Washington, D.C. Patients in Ward K of Armory Square
The only thing that caused more deaths than combat during the Civil War was disease.
Ideas of modern medicine had not yet been discovered at the time of the Civil War, so conditions were terrible for the health of the soldiers. Camp sites were usually filthy, and men's clothes became filled with lice, fleas, and ticks.
Dirty water and lack of sewers also contributed to many diseases and illness being spread through the troops. Soldiers in both armies also ate a very poor diet of raw meat, hardtack, or biscuits.
All of these conditions contributed to the poor health of the soldiers. More men died from disease than combat in the Civil War.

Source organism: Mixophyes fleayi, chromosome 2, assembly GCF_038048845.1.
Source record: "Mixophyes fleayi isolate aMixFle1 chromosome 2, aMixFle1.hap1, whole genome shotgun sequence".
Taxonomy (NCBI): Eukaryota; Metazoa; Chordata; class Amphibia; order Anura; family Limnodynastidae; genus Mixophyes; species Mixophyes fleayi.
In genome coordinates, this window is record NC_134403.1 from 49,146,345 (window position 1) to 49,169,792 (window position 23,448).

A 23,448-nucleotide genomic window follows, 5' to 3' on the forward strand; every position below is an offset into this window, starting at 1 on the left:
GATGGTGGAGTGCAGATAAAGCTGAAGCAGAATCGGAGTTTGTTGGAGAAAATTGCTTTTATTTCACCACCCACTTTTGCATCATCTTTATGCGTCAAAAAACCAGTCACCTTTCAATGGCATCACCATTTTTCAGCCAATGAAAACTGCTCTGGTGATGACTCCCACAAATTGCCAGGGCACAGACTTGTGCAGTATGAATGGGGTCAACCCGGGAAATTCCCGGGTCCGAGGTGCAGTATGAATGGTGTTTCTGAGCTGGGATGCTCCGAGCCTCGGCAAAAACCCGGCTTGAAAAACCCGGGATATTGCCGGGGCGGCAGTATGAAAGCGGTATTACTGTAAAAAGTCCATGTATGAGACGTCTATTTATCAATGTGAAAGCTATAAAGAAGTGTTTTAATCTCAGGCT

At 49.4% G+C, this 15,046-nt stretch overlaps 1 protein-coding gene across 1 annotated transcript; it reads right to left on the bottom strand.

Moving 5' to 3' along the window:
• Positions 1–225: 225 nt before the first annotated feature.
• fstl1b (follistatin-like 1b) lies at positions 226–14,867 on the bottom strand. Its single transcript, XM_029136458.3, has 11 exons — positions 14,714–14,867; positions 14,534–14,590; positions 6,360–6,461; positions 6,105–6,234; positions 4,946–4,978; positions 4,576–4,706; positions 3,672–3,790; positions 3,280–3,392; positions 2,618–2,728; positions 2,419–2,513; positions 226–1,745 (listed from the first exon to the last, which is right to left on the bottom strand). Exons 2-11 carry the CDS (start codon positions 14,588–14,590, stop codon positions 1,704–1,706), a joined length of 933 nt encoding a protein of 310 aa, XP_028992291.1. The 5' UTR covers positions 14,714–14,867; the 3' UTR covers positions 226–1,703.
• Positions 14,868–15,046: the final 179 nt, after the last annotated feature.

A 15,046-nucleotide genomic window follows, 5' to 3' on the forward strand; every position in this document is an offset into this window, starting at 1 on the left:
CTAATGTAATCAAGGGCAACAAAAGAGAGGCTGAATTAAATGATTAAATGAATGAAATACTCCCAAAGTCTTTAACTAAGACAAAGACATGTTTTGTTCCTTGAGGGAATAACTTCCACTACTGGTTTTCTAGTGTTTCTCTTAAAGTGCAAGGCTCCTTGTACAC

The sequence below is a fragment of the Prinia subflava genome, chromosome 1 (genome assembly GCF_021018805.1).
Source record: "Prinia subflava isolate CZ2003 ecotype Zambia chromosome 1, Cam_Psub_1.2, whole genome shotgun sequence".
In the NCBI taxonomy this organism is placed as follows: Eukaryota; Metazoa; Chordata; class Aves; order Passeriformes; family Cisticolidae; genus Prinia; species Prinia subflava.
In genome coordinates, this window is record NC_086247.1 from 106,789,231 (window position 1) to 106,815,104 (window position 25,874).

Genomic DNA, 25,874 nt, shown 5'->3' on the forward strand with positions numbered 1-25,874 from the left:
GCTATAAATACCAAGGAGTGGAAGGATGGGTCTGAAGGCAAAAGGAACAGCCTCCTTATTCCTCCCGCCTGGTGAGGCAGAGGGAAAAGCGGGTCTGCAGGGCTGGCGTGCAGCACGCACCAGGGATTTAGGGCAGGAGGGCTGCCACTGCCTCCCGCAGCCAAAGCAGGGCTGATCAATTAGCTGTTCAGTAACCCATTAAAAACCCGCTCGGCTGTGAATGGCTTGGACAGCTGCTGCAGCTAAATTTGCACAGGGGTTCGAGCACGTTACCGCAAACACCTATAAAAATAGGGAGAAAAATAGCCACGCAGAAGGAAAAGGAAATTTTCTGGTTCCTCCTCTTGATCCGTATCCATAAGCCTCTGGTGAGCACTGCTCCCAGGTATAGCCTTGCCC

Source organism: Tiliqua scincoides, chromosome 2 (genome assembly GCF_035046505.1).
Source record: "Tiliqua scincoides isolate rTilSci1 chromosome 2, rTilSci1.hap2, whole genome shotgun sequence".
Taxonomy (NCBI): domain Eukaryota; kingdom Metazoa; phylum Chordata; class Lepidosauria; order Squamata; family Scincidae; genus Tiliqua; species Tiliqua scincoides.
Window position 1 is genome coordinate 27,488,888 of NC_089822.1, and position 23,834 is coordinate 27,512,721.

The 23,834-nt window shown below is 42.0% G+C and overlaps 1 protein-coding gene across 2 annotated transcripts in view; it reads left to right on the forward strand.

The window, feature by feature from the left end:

Finally, when soldiers were injured, the instruments used for surgery were usually not clean (or sterile), conditions were unsanitary, and the doctors did not know how to prevent infection. Many men's limbs were simply amputated.
As a result, thousands of soldiers died later from injuries sustained on the battlefield.
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